Wednesday 30 November 2016

The Edge of Seventeen (Guardian 29/11/16)

The Edge of Seventeen ***
Dir: Kelly Fremon Craig. With: Hailee Steinfeld, Kyra Sedgwick, Woody Harrelson, Blake Jenner. 104 mins. Cert: 15.

Every few years, a teen movie arrives that may not be wholly original in the timeless impulses it describes, but nevertheless possesses insight and charm enough to become a sleepover perennial, while extending a hand to an actress who’s just been waiting to dance. Alicia Silverstone in Clueless, Julia Stiles in 10 Things I Hate About You, Emma Stone in Easy A: it’s an illustrious modern pantheon, to which we can now elevate Hailee Steinfeld, on career-making form as a sensitive outsider navigating a perilously choppy formative moment on wits and high-tops alone in writer-director Kelly Fremon Craig’s winning debut.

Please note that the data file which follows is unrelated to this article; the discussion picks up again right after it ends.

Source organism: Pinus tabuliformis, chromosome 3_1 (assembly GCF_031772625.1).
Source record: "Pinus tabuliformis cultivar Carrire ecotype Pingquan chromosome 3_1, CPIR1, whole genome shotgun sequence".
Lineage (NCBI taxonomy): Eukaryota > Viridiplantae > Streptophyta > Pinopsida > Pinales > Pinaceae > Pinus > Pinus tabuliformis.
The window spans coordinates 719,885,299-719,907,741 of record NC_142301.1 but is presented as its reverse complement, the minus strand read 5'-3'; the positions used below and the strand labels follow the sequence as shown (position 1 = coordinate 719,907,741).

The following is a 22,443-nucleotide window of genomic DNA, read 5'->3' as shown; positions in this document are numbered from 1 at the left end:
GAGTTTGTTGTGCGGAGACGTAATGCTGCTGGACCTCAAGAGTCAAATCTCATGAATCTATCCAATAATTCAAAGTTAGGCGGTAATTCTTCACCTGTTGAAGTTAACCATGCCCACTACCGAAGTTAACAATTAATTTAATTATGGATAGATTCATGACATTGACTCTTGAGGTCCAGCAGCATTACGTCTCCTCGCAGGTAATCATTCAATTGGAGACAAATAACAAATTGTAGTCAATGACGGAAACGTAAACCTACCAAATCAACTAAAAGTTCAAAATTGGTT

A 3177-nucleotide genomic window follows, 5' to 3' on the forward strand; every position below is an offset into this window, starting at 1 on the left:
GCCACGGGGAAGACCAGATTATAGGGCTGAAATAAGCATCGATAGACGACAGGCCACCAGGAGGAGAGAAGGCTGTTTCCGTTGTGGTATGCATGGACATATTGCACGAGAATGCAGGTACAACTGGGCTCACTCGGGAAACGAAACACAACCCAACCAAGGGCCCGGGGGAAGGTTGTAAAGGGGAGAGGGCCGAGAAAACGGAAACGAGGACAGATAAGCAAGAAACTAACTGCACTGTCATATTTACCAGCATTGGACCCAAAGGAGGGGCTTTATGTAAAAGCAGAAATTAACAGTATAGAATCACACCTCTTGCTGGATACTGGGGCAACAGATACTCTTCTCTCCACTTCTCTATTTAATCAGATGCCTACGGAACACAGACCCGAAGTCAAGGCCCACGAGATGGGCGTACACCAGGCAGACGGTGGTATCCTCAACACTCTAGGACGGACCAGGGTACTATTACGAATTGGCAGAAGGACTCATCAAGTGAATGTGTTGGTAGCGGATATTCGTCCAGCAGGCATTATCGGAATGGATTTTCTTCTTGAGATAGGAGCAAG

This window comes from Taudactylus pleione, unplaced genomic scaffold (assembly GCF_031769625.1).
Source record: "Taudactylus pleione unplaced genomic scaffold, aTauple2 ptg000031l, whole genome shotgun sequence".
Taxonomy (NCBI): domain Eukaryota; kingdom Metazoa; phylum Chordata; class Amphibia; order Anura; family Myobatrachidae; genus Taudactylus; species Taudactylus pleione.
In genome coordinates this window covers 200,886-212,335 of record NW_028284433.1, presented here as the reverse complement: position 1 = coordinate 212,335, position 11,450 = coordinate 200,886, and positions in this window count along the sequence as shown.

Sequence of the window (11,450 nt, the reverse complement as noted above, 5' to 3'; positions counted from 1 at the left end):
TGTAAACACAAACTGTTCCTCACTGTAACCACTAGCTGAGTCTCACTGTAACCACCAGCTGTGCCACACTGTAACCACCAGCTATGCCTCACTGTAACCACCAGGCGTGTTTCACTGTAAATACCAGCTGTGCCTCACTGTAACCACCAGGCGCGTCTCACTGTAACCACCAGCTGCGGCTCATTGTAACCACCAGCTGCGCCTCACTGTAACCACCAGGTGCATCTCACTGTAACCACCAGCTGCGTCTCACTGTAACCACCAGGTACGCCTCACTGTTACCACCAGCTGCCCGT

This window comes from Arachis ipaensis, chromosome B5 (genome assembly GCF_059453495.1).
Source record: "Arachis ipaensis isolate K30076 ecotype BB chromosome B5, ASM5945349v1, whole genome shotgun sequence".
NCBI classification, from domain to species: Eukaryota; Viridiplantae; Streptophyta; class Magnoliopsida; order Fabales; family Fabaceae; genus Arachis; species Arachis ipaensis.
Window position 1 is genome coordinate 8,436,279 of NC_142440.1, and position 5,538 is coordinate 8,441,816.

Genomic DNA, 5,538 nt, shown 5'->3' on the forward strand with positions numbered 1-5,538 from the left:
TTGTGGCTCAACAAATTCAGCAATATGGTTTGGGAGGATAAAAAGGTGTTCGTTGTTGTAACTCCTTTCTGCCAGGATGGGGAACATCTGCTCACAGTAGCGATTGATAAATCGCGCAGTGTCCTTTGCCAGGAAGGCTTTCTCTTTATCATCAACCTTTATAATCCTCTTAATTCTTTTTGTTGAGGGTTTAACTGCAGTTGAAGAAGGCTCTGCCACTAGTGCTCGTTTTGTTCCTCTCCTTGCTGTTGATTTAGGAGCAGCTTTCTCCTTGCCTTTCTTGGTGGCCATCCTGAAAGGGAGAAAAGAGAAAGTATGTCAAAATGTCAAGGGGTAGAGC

Craig hones in on a specific yet universal teenage crisis: how friendships formed during childhood and fortified in early adolescence often founder once the opposite sex appears on the radar. The friends in question are Nadine (Steinfeld) and Krista (Haley Lu Richardson); the male interloper is Nadine’s hot-jock brother Darian (Blake Jenner), whom Krista beds after an evening on the alcopops – a betrayal of sorts that alters the girls’ whole dynamic. Overnight, Nadine is demoted from BFF to third wheel, driving home her already marginalised peer-group position, and steering her towards the arms and car of entirely the wrong dude.